In a May 2021 order denying Coffman’s bid for pretrial release, the court said the defendant also had at his Falkville home a handwritten list of specific individuals, whose names were not included in the court’s opinion, with descriptions that included “ex Dem. Senator, traitor,” “Billionaire leftist, traitor,” “radical Dem. Senator,” “billionaire oilman & fund-raiser for Obama” and “G.E., Obama’s lap dog.”

A previous court filing said authorities Jan. 6 found paperwork in Coffman’s truck identifying a congressman as a Muslim and listing as a “bad guy” a U.S. circuit judge appointed by former President Barack Obama.

Court records also indicate Coffman tried to contact U.S. Sen. Ted Cruz, R-Texas, FOX commentator Sean Hannity and conservative radio show talk hosts Mark Levin and Rush Limbaugh.


In his memo filed this past week, Coffman references efforts to contact people about the election.

“When I realized just how unrealistic it was for me to think I could get close enough to anyone who would even listen to me, I walked around the outskirts of the event briefly, then left and started back to where my vehicle was parked. I am sorry I wasted my time, and I am sorry for breaking the law. I ask the court to be merciful when considering my sentence,” he wrote.

Prosecutors have presented no evidence that he entered the Capitol Building.

Coffman also wrote that he has numerous medical problems, and he wants to be released so he can receive treatment through the Veterans Administration.

In a simultaneously filed sentencing brief, Coffman’s lawyer noted he is a U.S. Army veteran who lied about his age to enlist in 1968 and served multiple tours of duty in Vietnam before an honorable discharge in 1976. He worked at Nicholson File in Cullman until 2012, according to the brief.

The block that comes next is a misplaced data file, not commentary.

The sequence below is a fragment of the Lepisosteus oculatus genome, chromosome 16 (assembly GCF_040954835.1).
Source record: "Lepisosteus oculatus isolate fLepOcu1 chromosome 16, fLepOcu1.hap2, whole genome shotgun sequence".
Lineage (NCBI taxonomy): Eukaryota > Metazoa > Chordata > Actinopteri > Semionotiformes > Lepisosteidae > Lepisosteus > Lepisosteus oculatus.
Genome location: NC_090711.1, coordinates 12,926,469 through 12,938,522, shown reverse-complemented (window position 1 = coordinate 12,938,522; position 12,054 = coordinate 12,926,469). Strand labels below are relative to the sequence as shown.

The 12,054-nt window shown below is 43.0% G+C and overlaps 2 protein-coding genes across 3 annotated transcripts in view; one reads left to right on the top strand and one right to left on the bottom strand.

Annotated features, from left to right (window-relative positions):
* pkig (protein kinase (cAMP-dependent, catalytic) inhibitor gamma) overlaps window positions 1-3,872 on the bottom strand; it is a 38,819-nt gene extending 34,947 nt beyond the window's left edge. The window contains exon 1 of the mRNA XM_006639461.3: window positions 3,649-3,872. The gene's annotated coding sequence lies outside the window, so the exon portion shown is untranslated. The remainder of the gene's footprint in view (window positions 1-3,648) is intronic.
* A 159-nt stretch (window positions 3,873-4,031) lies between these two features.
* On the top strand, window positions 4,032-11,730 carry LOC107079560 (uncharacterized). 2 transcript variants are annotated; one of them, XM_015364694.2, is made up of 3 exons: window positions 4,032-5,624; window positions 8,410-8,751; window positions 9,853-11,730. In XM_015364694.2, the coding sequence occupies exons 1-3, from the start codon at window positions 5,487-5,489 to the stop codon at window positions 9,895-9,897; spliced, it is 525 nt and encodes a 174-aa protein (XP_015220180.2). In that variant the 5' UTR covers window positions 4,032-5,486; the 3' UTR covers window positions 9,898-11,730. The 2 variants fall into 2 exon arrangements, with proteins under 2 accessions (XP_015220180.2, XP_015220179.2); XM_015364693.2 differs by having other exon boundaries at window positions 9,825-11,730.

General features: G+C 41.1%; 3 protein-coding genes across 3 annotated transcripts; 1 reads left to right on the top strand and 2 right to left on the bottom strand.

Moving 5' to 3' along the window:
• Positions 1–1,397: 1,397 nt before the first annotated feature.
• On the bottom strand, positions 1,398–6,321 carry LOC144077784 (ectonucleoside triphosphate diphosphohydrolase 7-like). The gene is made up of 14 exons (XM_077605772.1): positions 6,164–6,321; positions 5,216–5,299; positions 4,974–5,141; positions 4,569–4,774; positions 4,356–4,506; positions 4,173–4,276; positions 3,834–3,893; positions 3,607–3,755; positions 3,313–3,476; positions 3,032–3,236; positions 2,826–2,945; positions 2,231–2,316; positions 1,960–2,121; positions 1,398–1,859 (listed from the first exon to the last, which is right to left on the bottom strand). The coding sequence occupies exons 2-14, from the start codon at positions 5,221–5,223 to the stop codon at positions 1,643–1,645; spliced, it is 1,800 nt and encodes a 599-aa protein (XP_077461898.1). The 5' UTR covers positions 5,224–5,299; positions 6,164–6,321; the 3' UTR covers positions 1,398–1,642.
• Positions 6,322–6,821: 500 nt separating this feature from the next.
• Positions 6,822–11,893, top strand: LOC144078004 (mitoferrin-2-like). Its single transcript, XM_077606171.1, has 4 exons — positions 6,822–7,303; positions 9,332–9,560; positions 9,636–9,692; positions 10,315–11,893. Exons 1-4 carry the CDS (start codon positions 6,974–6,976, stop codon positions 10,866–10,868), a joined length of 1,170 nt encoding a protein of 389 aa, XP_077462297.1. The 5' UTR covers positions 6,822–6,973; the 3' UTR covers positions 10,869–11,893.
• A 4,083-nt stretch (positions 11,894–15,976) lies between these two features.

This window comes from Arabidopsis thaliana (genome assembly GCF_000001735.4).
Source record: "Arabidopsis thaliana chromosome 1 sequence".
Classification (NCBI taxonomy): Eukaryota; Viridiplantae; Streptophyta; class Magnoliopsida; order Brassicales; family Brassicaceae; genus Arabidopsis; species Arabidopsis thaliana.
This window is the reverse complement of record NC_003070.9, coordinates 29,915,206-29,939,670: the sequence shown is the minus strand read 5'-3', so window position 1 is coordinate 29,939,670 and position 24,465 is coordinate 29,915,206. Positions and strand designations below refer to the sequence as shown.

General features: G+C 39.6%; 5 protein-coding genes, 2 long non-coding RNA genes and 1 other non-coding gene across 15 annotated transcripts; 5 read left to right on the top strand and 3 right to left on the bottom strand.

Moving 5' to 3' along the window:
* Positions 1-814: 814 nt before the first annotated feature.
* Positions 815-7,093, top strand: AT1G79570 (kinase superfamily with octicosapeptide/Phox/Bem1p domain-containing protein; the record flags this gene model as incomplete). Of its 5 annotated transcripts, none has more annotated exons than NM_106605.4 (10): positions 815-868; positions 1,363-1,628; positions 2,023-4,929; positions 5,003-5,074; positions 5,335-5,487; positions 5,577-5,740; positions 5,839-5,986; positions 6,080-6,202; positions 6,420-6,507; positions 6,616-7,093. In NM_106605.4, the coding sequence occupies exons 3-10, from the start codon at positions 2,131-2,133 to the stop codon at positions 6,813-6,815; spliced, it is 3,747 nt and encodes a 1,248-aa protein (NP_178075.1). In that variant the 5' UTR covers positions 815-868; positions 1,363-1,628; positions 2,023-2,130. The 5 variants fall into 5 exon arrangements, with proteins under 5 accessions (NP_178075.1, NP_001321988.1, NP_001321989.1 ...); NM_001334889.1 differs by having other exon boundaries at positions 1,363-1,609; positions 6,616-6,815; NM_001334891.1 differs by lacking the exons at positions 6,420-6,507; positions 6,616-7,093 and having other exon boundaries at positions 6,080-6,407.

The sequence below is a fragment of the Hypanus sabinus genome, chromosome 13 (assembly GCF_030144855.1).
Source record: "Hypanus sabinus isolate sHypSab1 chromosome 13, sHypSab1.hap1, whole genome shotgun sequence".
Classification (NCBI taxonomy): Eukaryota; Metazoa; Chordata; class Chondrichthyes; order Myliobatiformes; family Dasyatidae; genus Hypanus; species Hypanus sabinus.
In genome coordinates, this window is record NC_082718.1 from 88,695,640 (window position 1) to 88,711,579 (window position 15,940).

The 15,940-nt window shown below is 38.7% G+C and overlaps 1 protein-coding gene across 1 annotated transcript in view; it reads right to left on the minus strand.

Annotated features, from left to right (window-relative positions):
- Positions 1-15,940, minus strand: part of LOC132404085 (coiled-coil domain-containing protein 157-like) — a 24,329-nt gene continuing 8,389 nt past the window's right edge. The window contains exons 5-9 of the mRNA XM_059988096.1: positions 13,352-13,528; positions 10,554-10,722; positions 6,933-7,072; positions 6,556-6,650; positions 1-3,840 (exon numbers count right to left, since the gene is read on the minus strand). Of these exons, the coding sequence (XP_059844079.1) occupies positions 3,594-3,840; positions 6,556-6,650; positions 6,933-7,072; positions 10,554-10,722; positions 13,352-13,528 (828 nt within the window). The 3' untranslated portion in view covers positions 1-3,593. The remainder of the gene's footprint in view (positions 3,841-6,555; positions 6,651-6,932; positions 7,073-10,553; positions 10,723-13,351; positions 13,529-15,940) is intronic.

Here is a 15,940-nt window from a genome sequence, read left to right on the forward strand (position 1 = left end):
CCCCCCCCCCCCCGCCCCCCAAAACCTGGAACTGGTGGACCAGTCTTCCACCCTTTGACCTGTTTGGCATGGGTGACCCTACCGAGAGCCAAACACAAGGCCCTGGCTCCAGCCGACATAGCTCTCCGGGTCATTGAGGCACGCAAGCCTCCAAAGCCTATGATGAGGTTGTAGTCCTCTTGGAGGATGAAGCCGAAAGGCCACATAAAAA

“Except for time spent serving his country in Vietnam, he has lived his whole life in Alabama,” wrote his lawyer, Manuel Retureta, of Washington.

The only explanation for Coffman’s possession of the Molotov cocktails and firearms included in the request for a reduced sentence is in the lawyer’s brief.

“He traveled (to Washington, D.C.) with his personal belongings and firearms for, as he stated to law enforcement, his protection,” Retureta wrote, a trip he made “to investigate the allegations of fraud he had heard from media outlets.”

Coffman’s sentencing hearing is scheduled for April 1 before Judge Colleen Kollar-Kotelly. Coffman’s attorney noted he will have served almost 15 months in jail by then.

“Given Mr. Coffman’s extraordinary and compelling circumstances as they relate to his health, advanced age and acceptance of responsibility, we respectfully submit that no further time is warranted to achieve a fair and just sentence,” Retureta wrote. “His felony conviction will stay with him for the rest of his life, and he is painfully aware that the conviction will deprive him of his right to possess firearms.”

If Coffman is sentenced to prison, the lawyer requested it be to a federal prison in the Southeast with medical facilities.

In his handwritten note, Coffman said he wishes he had never headed to the Capitol.

“When I left my home in Alabama, sometime around January 3rd, I had no idea what trials, test of spirit and mental anguish that I would face over the coming months,” he wrote. “If I had any idea things would turn out like they did, I would have stayed home … I am pleading with you now your Honor, please be lenient as you determine what my future will be.”